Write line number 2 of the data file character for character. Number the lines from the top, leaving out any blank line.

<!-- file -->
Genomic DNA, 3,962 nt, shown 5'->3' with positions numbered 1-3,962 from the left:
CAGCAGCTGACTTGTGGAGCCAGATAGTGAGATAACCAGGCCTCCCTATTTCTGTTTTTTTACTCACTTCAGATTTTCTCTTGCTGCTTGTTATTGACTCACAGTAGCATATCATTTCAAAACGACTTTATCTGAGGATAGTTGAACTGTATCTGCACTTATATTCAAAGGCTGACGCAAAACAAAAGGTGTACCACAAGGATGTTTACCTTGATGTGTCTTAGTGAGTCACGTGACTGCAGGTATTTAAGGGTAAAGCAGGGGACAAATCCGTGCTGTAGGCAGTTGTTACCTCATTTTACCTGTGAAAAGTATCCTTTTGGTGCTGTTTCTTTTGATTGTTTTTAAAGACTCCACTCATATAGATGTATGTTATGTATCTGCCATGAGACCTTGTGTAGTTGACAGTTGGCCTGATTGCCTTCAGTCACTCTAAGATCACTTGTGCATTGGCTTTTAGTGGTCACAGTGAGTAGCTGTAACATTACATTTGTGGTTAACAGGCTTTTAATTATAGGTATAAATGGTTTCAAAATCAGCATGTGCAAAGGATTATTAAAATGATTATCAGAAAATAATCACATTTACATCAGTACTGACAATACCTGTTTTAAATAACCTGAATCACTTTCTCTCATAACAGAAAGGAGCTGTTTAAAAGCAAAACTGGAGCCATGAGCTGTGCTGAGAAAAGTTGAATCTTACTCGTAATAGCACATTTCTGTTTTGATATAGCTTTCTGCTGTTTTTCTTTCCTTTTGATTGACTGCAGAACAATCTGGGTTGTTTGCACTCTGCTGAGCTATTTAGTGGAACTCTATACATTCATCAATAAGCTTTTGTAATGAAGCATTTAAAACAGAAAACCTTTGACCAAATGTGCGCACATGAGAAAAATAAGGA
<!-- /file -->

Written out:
CAGCAGCTGACTTGTGGAGCCAGATAGTGAGATAACCAGGCCTCCCTATTTCTGTTTTTTTACTCACTTCAGATTTTCTCTTGCTGCTTGTTATTGACTCACAGTAGCATATCATTTCAAAACGACTTTATCTGAGGATAGTTGAACTGTATCTGCACTTATATTCAAAGGCTGACGCAAAACAAAAGGTGTACCACAAGGATGTTTACCTTGATGTGTCTTAGTGAGTCACGTGACTGCAGGTATTTAAGGGTAAAGCAGGGGACAAATCCGTGCTGTAGGCAGTTGTTACCTCATTTTACCTGTGAAAAGTATCCTTTTGGTGCTGTTTCTTTTGATTGTTTTTAAAGACTCCACTCATATAGATGTATGTTATGTATCTGCCATGAGACCTTGTGTAGTTGACAGTTGGCCTGATTGCCTTCAGTCACTCTAAGATCACTTGTGCATTGGCTTTTAGTGGTCACAGTGAGTAGCTGTAACATTACATTTGTGGTTAACAGGCTTTTAATTATAGGTATAAATGGTTTCAAAATCAGCATGTGCAAAGGATTATTAAAATGATTATCAGAAAATAATCACATTTACATCAGTACTGACAATACCTGTTTTAAATAACCTGAATCACTTTCTCTCATAACAGAAAGGAGCTGTTTAAAAGCAAAACTGGAGCCATGAGCTGTGCTGAGAAAAGTTGAATCTTACTCGTAATAGCACATTTCTGTTTTGATATAGCTTTCTGCTGTTTTTCTTTCCTTTTGATTGACTGCAGAACAATCTGGGTTGTTTGCACTCTGCTGAGCTATTTAGTGGAACTCTATACATTCATCAATAAGCTTTTGTAATGAAGCATTTAAAACAGAAAACCTTTGACCAAATGTGCGCACATGAGAAAAATAAGGA